Front ForksAfter a few more minutes, I was invited over for a discussion with the tech / mechanic.  It started with the handlebars, which had a bit of play in them.  This, I knew about: on a trip to Sturgis a few years earlier, I had put the tie downs on the handlebars (they should have been on the triple clamps) which had stretched out the bushings that hold the handlebars.  The bushings are difficult to replace and the problem would not get any worse over time, so I had decided to let it go.

The next topic was much more serious: one side of the front forks was leaking.  I had not noticed the leak, but, apparently, they were overdue for regular maintenance.

In order to replace / repair the forks, the triple clamps would have to come off, which amounts to disassembling the front end of the bike.  To further complicate the repair, the Kingpin has inverted forks that use cartridges (to hold the fluid, I assume) and these are a bit unusual.

To summarize: the tank & triple clamps needed to come off and front forks needed to be disassembled.  Since the triple clamps where coming off anyway, it made sense to replace the handlebar bushings.  This was no longer in the squeeze it in category.  Even if the service department was willing to disrupt their entire schedule, parts needed to be ordered.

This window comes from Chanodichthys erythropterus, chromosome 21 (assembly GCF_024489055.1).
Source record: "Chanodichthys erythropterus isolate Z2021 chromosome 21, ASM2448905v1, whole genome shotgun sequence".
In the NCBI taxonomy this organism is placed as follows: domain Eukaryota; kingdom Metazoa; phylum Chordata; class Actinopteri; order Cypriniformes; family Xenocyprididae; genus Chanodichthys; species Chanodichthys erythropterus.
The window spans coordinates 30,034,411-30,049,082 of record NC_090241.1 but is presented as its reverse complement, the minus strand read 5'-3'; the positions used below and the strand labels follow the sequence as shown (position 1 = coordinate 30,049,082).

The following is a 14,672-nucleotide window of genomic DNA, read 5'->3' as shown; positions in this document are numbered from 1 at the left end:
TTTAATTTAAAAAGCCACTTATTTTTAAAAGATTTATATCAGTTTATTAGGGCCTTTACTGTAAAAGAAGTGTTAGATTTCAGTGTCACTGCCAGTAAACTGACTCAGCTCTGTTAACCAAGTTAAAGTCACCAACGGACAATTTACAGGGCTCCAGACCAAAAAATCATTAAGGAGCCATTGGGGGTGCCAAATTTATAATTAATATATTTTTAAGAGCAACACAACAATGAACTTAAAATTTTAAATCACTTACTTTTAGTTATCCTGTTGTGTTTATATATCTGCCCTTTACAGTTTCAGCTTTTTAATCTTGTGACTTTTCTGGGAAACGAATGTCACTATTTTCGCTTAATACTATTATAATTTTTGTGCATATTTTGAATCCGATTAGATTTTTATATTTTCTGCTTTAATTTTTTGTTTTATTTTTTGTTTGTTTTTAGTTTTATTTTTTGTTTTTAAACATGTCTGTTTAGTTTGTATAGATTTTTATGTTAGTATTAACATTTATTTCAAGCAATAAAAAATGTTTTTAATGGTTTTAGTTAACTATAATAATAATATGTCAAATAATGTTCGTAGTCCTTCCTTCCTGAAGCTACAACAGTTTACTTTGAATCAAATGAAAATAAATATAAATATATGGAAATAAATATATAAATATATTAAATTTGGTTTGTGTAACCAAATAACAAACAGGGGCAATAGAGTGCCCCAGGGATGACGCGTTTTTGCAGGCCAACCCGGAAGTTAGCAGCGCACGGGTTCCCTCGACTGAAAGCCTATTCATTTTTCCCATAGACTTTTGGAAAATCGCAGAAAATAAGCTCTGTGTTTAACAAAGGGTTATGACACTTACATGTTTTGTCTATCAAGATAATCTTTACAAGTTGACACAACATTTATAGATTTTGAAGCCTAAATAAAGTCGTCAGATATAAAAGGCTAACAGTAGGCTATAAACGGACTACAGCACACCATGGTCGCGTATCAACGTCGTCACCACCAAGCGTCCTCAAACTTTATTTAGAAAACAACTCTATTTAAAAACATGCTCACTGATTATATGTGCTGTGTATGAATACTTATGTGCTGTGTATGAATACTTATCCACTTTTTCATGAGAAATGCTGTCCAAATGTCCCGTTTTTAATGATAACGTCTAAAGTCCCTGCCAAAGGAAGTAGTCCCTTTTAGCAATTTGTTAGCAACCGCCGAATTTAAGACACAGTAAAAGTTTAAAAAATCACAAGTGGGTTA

What Now?

Although it would not be ready for the trip, I rode the Kingpin home [carefully] on Thursday as I didn’t have any other option.  I dropped it back off Saturday morning (thanks to Bryan for the ride), so it would be available as soon as the parts arrived.  I don’t have a specific E.T.A., but my impression is that the work will take most of a day and won’t start until everything has arrived.  I was promised it would be ready by Friday at the latest, but possibly sooner.

The folks at Trumbauer’s were quite apologetic about all the problems, but, of course, they are not at fault for my last-minute scheduling or failure to keep up on maintenance.  Truthfully, I’m grateful to them for finding the problems now, and saving me from a break down in the middle of nowhere.

The original plan will no longer work as I’ll be starting out a week later than expected (but I am getting some home projects done).  The trip was originally broken into two parts, so now one of them will have to be skipped.  I just have to decide which one.

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Posted by on August 20, 2014 in Motorcycle, Touring